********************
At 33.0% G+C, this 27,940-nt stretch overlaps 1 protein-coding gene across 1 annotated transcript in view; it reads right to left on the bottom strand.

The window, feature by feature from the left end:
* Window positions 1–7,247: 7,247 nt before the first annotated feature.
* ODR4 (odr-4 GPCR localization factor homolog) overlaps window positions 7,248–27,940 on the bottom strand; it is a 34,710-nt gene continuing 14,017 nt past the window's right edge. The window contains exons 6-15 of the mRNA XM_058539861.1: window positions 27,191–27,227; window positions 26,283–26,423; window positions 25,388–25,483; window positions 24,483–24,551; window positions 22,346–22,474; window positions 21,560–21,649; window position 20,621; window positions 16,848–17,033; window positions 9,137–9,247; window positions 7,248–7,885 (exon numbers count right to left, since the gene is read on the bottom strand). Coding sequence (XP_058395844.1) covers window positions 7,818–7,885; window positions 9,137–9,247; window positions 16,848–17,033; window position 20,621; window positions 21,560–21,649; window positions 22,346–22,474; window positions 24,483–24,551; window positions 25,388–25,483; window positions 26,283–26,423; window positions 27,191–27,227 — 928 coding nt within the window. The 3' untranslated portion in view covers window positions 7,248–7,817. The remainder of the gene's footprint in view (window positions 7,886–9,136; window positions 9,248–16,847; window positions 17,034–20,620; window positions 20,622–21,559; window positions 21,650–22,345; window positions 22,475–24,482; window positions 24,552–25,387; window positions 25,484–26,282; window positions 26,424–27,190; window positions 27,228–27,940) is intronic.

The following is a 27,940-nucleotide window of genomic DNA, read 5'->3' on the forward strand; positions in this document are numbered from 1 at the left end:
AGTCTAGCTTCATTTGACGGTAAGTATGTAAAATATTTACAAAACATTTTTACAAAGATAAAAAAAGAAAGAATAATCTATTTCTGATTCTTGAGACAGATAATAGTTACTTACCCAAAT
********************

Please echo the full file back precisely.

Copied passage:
At 33.0% G+C, this 27,940-nt stretch overlaps 1 protein-coding gene across 1 annotated transcript in view; it reads right to left on the bottom strand.

The window, feature by feature from the left end:
* Window positions 1–7,247: 7,247 nt before the first annotated feature.
* ODR4 (odr-4 GPCR localization factor homolog) overlaps window positions 7,248–27,940 on the bottom strand; it is a 34,710-nt gene continuing 14,017 nt past the window's right edge. The window contains exons 6-15 of the mRNA XM_058539861.1: window positions 27,191–27,227; window positions 26,283–26,423; window positions 25,388–25,483; window positions 24,483–24,551; window positions 22,346–22,474; window positions 21,560–21,649; window position 20,621; window positions 16,848–17,033; window positions 9,137–9,247; window positions 7,248–7,885 (exon numbers count right to left, since the gene is read on the bottom strand). Coding sequence (XP_058395844.1) covers window positions 7,818–7,885; window positions 9,137–9,247; window positions 16,848–17,033; window position 20,621; window positions 21,560–21,649; window positions 22,346–22,474; window positions 24,483–24,551; window positions 25,388–25,483; window positions 26,283–26,423; window positions 27,191–27,227 — 928 coding nt within the window. The 3' untranslated portion in view covers window positions 7,248–7,817. The remainder of the gene's footprint in view (window positions 7,886–9,136; window positions 9,248–16,847; window positions 17,034–20,620; window positions 20,622–21,559; window positions 21,650–22,345; window positions 22,475–24,482; window positions 24,552–25,387; window positions 25,484–26,282; window positions 26,424–27,190; window positions 27,228–27,940) is intronic.

The following is a 27,940-nucleotide window of genomic DNA, read 5'->3' on the forward strand; positions in this document are numbered from 1 at the left end:
AGTCTAGCTTCATTTGACGGTAAGTATGTAAAATATTTACAAAACATTTTTACAAAGATAAAAAAAGAAAGAATAATCTATTTCTGATTCTTGAGACAGATAATAGTTACTTACCCAAAT